Mobile giant Samsung and telecom company Verizon announced a joint announcement Monday that was clearly meant to be exciting news: Faster-than-5G mobile networks – known as 5G – are expected to be more accessible in the United States first half of next year.
But public health experts, professors and watchdog groups are increasingly concerned about the untested aspects that this next-gen cell network requires – including more cell towers and a constant chorus of higher-energy photon fluxes through human bodies and homes.
It's a bit of a battle between David and Goliath, as Big Telecom's PR and marketing teams are busy lifting 5G's potential, while watchdog groups struggle to fund even leaner potential health trials Impact
"5G will usher in a new era of mobile connectivity that will allow people to connect with data, experiences, and other people in ways they never thought possible," said Brian Higgins. Vice President for Mobile and Product Marketing at Verizon, in a statement. "Together, Samsung and Verizon have made huge profits by providing consumers with commercial 5G services to consumers in multiple cities. Now we're working together to develop a smartphone that lets you take the power of 5G into your hands. "
According to CNET, the benefits of 5G go beyond mobile technology. The networks provide the foundation for remote surgery, Internet of Things accessories, enhanced drone capabilities, and more.
Some experts believe that the impact of widespread use of mobile 5G needs to be better investigated before 5G becomes mainstream.
] "Although radiation associated with 5G technologies has not been as extensively studied as that associated with current cell phone technologies, there is extensive literature and evidence suggesting a significant impact of exposure on human health and Development. "Dr Jerry Phillips, a professor at the Department of Chemistry and Biochemistry at the University of Colorado, told Salon in an e-mail. "It's not just about the potential effects of 5G-associated radiation, but what the combined impact of 5G radiation can be with other sources of non-ionizing radiation in our environment. Certainly, a more thorough and thorough assessment of the risks to human and environmental health is needed.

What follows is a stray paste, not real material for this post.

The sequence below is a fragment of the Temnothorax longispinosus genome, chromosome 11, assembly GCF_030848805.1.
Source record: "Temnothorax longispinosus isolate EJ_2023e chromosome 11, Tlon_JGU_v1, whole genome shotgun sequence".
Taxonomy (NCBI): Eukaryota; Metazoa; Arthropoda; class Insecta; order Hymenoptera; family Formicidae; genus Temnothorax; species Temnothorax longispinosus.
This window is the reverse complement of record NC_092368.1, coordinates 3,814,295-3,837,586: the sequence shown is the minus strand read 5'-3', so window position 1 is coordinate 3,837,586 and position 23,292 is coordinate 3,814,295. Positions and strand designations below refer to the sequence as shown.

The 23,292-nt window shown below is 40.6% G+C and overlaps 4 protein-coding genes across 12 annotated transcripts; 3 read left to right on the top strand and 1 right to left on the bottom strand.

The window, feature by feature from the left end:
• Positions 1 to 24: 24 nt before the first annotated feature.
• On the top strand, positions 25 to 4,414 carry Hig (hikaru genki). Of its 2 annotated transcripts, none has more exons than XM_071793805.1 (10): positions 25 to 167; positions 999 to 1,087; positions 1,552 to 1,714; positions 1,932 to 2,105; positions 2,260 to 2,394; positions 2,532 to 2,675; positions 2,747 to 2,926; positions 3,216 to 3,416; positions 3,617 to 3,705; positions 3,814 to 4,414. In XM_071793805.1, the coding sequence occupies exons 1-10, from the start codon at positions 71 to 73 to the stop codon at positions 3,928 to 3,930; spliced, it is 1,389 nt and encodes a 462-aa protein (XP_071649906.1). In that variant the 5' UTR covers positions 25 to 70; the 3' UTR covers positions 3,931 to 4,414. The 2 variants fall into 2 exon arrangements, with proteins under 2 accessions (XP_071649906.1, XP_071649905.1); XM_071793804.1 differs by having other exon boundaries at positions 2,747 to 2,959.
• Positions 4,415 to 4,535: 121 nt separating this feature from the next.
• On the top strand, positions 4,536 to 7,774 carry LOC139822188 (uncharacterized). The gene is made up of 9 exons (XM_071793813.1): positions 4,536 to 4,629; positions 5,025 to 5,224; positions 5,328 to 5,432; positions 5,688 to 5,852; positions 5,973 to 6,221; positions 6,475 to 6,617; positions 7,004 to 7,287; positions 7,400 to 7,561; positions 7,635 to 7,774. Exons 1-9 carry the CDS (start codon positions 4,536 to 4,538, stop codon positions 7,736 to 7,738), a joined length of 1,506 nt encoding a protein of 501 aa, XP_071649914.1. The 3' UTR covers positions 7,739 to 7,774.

With the proliferation of 5G Wireless, more towers are being built to send signals to supplement existing cell towers. This is because 5G needs different hardware to deliver such signals. However, 5G requires far more of these towers than previous generations of networks ̵
"I'm very worried about 5G because 5G's infrastructure needs to be much narrower, so it creates a sparkling network of 24/7 wireless radiations near us," she said in an e-mail to Salon. "Radio frequency radio frequencies have been classified as a Class 2b carcinogen by the World Health Organization (WHO). This is not only a problem because it is hazardous to your health, but also with IOT (Internet of Things) concerns about privacy and cyber security. "
In 2011, the WHO / International Agency for Research on Cancer (IARC) classified radiofrequency electromagnetic fields as" potentially carcinogenic to humans ". According to the original announcement, this classification was based on "an increased risk of glioma, a malignant form of brain tumor associated with the use of cell phones".
Centers for Disease Control and Prevention states that "there is no scientific evidence to provide a clear answer to this question."
"We do not know exactly whether RF radiation from cell phones can lead to health problems years later," it says on the website.
Some studies have found that certain types of cancer do not pose an increased risk of cell phone use, but other studies have shown that mobile phones are associated with increased cancer rates. Vox has a helpful guide to chaotic research on this topic and why it is difficult to come to a final conclusion, in part because many studies are based on observational data.
Some local cities are committed to keeping 5G cell towers out of their communities. Mill Valley city councilors in Northern California issued a decree in September to prevent 5G stations from being used in residential areas. Meanwhile, the Federal Communications Commission has made it easier for operators to build infrastructure.
Nicole Karlis is news anchor in the salon. It covers the areas of health, science, technology and gender. Tweet them @nicolekarlis .
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